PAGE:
I’m reading – desperately reading – I might add, Forbidden Fruit: Sex & Religion in the Lives of American Teenagers by Mark D. Regnerus. I’m looking for thoughts on reshaping an old, outdated, outmoded and basically unhelpful – and many would say harmful – model of sexuality guidance for those who come to Choices. We need a fresh approach to a critical issue that is threatening the lives and futures of teens (and young adults), both inside and outside the church walls. That said, my thoughts here focus more on youth who typically find themselves in a church on Sunday mornings.
Consider this some-will-find-shocking excerpt from World Magazine, August 11, 2007 issue: “Evangelical teenagers are just as sexually active as their non-Christian friends. In fact, there is evidence that Christian teens may be more sexually immoral than non-Christians. Statistically, Evangelical teens tend to have sex first at a younger age, 16.3, compared with liberal Protestants, who tend to lose their virginity at 16.7. [Okay, perhaps we’re splitting hairs here!] And young Evangelicals are far more likely to have three or more sexual partners, (13.7 percent), than non-Evangelicals, (8.9 percent). [Whoa – really?] What about abstinence pledges? Those work for awhile – delaying sex, on an average of about eighteen months, with 88% of pledgers eventually giving up their vow to remain virgins until marriage.”
Here’s a regular scenario where a 15 year-old girl from a local youth group comes in for a pregnancy test, and the conversation might go something like this:
“So, you probably didn’t plan on needing to come here for a pregnancy test right?”, asks the client advocate. “No,” she says hesitantly. Client advocate: “Were you using birth control?” Girl: “No – I didn’t plan to have sex.”
Clearly, it’s not working – whatever “it” is, is having limited impact upon our teens, and hopes and futures are being compromised: physically, socially, spiritually, and emotionally. Whatever has been packaged and approved of as within (someone’s interpretation of) appropriate bounds is not effective.
At Choices, we have struggled with addressing sexuality concerns among the young single adult population of those we serve – this topic is fraught with explosive opinions – the ‘party line’ has never felt sufficient for the scope of the issue. So, while we have provided some info within the time-honored-yet-inadequate (and even and especially harmful) abstinence mantra mandates, we knew there was more we should be doing – but what? Our experience has been that after a negative pregnancy test, the teen/young adult is outa there fast. There’s a reason: the message isn’t compelling, it’s not desired, and ultimately largely ignored. Sure, we’ve attempted to get on board with the latest strategies to come out of the Conservative think-tanks through the years, but after spending too much time trying to wrangle the constraints into a conduit of hope, we’ve seen too little impact. The all-too-familiar mantra of don’t have sex because God says so is a weak proposition. Newsflash: If the message isn’t received and internalized, it’s not helpful, and does not make a difference in the lives of youth. Hence the dilemma. We need a better way of being – a better way of responding – because the outcomes are still the concern: lives and futures are at-risk.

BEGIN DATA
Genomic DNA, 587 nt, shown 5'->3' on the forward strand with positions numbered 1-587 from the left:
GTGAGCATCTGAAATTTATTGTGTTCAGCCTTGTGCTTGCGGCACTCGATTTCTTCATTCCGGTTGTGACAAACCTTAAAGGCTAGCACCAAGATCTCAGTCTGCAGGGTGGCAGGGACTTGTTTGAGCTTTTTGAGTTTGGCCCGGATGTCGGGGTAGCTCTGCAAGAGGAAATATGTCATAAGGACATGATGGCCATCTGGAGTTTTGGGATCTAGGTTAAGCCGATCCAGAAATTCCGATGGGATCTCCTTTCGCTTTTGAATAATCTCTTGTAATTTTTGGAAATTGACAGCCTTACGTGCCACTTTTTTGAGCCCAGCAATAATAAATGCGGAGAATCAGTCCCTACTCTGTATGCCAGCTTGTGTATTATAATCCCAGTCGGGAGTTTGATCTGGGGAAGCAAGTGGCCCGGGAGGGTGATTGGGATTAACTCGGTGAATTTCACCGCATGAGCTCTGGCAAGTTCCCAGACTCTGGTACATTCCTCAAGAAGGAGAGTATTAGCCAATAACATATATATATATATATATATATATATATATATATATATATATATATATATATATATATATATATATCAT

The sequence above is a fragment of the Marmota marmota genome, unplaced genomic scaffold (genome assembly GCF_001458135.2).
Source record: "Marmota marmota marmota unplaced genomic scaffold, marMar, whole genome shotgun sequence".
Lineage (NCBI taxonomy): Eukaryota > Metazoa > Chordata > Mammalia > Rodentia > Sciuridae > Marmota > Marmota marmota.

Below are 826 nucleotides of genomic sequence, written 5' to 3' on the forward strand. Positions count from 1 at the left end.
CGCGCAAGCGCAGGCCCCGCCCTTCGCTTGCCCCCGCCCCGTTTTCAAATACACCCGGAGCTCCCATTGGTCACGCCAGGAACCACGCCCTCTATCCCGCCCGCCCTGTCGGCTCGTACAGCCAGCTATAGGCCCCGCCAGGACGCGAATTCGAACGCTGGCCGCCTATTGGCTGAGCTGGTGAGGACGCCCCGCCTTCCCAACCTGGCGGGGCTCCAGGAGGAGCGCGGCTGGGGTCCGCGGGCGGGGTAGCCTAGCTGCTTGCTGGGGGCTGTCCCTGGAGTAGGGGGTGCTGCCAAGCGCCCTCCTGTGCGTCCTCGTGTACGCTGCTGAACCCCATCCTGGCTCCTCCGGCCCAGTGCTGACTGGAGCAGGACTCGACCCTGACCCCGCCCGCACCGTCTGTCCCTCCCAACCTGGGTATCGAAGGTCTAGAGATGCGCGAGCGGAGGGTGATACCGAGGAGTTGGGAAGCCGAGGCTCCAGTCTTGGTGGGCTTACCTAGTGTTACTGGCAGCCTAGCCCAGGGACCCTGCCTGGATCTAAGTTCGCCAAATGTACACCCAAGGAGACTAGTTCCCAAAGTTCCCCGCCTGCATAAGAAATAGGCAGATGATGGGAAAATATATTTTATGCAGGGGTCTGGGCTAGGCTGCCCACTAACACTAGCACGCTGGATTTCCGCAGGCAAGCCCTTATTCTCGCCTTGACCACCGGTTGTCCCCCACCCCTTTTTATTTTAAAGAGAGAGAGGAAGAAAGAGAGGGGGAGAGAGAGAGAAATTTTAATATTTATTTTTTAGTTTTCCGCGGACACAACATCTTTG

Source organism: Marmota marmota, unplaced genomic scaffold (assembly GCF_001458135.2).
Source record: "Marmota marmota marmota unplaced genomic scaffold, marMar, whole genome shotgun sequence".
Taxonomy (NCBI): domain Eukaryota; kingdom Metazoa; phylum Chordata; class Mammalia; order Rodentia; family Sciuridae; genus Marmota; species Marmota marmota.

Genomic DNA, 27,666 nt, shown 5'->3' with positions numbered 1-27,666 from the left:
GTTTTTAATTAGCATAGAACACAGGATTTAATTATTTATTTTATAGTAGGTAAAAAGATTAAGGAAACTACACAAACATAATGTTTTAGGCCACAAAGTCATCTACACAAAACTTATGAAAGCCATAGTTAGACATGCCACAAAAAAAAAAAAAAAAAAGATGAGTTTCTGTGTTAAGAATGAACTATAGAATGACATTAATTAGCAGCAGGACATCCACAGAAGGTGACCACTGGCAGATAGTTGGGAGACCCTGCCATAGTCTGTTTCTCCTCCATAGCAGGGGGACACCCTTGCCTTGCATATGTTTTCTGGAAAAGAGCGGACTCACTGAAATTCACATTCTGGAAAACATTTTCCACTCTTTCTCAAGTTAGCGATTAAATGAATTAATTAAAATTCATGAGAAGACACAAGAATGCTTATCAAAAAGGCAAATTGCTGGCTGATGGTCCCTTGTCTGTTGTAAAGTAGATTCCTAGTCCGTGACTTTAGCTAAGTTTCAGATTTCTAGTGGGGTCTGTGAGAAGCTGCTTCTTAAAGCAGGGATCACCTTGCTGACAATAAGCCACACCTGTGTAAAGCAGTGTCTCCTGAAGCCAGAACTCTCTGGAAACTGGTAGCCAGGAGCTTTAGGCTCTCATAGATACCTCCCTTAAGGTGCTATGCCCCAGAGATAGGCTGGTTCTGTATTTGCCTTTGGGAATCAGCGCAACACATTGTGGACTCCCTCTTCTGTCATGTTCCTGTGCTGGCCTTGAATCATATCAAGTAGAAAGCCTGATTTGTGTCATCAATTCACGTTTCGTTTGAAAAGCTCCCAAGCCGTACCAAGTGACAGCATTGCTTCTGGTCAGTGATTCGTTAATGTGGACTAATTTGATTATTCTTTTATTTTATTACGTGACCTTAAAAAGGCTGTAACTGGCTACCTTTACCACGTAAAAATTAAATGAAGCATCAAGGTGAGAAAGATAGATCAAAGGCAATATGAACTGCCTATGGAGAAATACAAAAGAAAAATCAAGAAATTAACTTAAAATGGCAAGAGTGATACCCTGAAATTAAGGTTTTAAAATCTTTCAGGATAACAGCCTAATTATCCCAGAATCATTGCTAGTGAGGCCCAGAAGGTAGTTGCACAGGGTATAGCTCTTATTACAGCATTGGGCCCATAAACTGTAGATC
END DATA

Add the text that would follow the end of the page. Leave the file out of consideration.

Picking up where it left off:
It certainly seems like the Big Stupid, as some might say: we need to give youth the tools to navigate the sexual landscape more responsibly. The question is what that might look like – what do you think? I would love to hear from others who have found customary approaches lacking, and are willing to dialogue – I’m definitely not looking to debate. How can we begin to shift this discussion toward a more helpful and hopeful model with integrity? And, can we live with some concessions for the good of those we serve?
There is some refreshing data Mark shares in his book:
- Social capital. “Better youth outcomes are found where there are higher densities of social relationships among youth, parents, and other interested adults…”
- Embeddedness. “…Embeddedness in religious communities that care about [youth] enhance the power of the religious messages they receive and may well shape their sexual choices…including their sexual options and opportunities by their participation in alternative, desexualized social networks…” The level of embeddedness is directly correlated to the internalization of belief systems to which teens are exposed. So, more involvement will more likely bring some better sexual choices.
And a reality that should be noted:
- FYI: Regular church attendance does not = adherence to values represented by said church.
I’m hopeful that we can create some fresh perspectives that will maintain respect, reality, and renewed focus on a topic that is long overdue. My kids are worth it – and so are yours, and those of our communities – because not only do youth and families pay the price, but also those very same communities.